The conventional wisdom among economists is that markets work and so does democratic decision-making ~ such as markets produce efficient outcomes and public policy choices reflect the preferences of the median voter. With respect to public policy, special-interest groups are often over-looked.
To non-economists, the notion that special interests don't matter seem absurd. The peddling of influence between special-interest groups and politicians is widely viewed by the lay-public as a pervasive form of democracy-subverting corruption that is detrimental to citizens and to society.
Lobbying, so the saying goes, is bribery done the American way. Who is right? Economists or everyone else? A large body of literature does indeed reveal that statistical links between money and political outcomes are hard to uncover. However, a growing body of work that examines the influence of special-interest groups around the world finds evidence that such groups are detrimental to economic activity and do indeed exert influence on public policy.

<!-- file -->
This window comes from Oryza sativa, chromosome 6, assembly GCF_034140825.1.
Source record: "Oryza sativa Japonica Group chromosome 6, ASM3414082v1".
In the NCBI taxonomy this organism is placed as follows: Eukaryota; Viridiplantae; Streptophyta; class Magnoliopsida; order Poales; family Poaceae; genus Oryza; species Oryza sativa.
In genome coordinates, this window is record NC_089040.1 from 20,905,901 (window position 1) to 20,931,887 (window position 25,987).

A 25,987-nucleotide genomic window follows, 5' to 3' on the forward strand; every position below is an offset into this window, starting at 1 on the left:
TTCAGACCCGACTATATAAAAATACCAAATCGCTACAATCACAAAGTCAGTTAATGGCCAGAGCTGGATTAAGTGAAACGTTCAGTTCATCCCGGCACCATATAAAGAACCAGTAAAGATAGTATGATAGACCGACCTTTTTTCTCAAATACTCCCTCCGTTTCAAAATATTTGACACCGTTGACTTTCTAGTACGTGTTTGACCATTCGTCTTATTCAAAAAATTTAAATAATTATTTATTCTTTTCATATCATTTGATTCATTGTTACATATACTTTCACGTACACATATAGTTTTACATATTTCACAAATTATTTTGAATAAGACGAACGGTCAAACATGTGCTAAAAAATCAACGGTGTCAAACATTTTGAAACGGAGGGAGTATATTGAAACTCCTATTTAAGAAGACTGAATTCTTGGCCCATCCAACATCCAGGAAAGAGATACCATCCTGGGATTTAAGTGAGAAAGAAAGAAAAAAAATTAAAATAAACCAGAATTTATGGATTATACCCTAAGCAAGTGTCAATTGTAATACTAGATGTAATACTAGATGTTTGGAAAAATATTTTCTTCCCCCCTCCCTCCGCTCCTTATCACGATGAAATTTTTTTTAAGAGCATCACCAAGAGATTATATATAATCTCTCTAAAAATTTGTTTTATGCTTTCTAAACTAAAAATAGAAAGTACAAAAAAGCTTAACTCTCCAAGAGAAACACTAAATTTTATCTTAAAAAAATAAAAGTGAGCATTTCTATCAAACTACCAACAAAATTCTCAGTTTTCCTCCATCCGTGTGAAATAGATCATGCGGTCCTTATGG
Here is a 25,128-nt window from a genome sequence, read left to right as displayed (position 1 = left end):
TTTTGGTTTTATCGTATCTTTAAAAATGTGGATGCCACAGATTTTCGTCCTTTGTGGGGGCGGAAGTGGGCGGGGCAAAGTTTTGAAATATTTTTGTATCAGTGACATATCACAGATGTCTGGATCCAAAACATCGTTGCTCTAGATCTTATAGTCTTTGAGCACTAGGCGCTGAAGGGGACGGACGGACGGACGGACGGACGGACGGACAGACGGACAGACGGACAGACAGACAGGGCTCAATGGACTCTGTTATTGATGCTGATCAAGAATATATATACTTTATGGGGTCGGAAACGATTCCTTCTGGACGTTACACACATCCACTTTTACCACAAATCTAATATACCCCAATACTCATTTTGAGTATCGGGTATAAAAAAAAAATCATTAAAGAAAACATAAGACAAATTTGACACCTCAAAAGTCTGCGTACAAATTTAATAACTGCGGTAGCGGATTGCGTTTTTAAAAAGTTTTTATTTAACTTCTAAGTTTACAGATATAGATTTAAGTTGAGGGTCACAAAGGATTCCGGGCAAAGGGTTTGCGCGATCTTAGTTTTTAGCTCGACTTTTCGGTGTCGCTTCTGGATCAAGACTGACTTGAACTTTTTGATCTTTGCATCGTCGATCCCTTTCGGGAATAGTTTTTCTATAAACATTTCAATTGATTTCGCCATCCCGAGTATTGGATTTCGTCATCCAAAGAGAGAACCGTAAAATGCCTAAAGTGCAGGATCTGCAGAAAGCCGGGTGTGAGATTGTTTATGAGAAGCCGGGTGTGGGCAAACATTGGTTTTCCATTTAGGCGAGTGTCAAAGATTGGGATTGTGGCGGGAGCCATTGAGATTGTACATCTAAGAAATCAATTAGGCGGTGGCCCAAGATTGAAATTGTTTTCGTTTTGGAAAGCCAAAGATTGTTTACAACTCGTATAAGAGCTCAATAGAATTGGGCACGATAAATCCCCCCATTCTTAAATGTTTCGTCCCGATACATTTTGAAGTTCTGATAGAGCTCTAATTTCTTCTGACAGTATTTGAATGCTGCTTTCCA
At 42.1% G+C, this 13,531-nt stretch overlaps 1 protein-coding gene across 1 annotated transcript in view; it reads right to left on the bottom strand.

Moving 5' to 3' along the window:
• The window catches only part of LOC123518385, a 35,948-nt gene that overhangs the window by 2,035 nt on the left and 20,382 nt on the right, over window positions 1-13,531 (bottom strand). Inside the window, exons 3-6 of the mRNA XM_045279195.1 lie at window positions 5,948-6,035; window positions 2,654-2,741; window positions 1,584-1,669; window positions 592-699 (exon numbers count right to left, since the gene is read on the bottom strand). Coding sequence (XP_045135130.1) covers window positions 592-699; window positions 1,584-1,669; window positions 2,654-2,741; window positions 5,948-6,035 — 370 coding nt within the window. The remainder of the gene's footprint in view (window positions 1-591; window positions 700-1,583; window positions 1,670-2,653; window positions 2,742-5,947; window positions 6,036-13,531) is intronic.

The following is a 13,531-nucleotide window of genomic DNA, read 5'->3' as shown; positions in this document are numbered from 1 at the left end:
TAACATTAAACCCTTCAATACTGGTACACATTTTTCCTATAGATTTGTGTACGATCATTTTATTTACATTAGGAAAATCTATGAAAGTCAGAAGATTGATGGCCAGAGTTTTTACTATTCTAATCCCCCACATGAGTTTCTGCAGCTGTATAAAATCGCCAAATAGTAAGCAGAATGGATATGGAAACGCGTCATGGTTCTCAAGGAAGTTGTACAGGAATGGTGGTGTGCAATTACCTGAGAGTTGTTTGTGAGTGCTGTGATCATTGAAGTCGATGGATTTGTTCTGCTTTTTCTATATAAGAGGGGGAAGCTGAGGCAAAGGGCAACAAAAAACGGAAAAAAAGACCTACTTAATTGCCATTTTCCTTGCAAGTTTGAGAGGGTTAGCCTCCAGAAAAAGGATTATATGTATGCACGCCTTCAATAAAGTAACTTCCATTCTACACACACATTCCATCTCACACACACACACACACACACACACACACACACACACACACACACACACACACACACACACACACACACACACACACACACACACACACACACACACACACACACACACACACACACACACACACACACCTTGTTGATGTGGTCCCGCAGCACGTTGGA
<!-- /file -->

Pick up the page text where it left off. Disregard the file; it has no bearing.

Bonnie Wilson, an associate professor of economics at Saint Louis University, will discuss these topics and more at a lecture scheduled for Wed., Feb. 23, from 6-7:30 pm at Carswell Hall, Annenberg Forum.